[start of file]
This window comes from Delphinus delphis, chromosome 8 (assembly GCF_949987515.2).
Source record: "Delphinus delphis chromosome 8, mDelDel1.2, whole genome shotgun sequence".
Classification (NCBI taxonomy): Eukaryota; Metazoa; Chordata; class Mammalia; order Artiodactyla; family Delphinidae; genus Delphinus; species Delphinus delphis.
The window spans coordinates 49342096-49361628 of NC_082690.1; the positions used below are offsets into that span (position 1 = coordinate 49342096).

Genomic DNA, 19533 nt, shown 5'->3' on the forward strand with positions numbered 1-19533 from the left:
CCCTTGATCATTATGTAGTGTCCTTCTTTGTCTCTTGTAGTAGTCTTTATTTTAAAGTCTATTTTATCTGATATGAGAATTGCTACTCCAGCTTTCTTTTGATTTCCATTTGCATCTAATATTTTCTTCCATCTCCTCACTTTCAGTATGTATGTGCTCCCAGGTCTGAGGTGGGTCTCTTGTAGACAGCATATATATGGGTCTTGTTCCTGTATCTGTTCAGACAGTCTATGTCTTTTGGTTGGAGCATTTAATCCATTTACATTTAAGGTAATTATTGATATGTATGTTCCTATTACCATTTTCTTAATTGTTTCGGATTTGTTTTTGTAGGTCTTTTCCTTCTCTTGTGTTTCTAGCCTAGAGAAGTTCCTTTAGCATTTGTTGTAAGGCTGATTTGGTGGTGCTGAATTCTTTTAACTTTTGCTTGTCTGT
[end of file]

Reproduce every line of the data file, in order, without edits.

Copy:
This window comes from Delphinus delphis, chromosome 8 (assembly GCF_949987515.2).
Source record: "Delphinus delphis chromosome 8, mDelDel1.2, whole genome shotgun sequence".
Classification (NCBI taxonomy): Eukaryota; Metazoa; Chordata; class Mammalia; order Artiodactyla; family Delphinidae; genus Delphinus; species Delphinus delphis.
The window spans coordinates 49342096-49361628 of NC_082690.1; the positions used below are offsets into that span (position 1 = coordinate 49342096).

Genomic DNA, 19533 nt, shown 5'->3' on the forward strand with positions numbered 1-19533 from the left:
CCCTTGATCATTATGTAGTGTCCTTCTTTGTCTCTTGTAGTAGTCTTTATTTTAAAGTCTATTTTATCTGATATGAGAATTGCTACTCCAGCTTTCTTTTGATTTCCATTTGCATCTAATATTTTCTTCCATCTCCTCACTTTCAGTATGTATGTGCTCCCAGGTCTGAGGTGGGTCTCTTGTAGACAGCATATATATGGGTCTTGTTCCTGTATCTGTTCAGACAGTCTATGTCTTTTGGTTGGAGCATTTAATCCATTTACATTTAAGGTAATTATTGATATGTATGTTCCTATTACCATTTTCTTAATTGTTTCGGATTTGTTTTTGTAGGTCTTTTCCTTCTCTTGTGTTTCTAGCCTAGAGAAGTTCCTTTAGCATTTGTTGTAAGGCTGATTTGGTGGTGCTGAATTCTTTTAACTTTTGCTTGTCTGT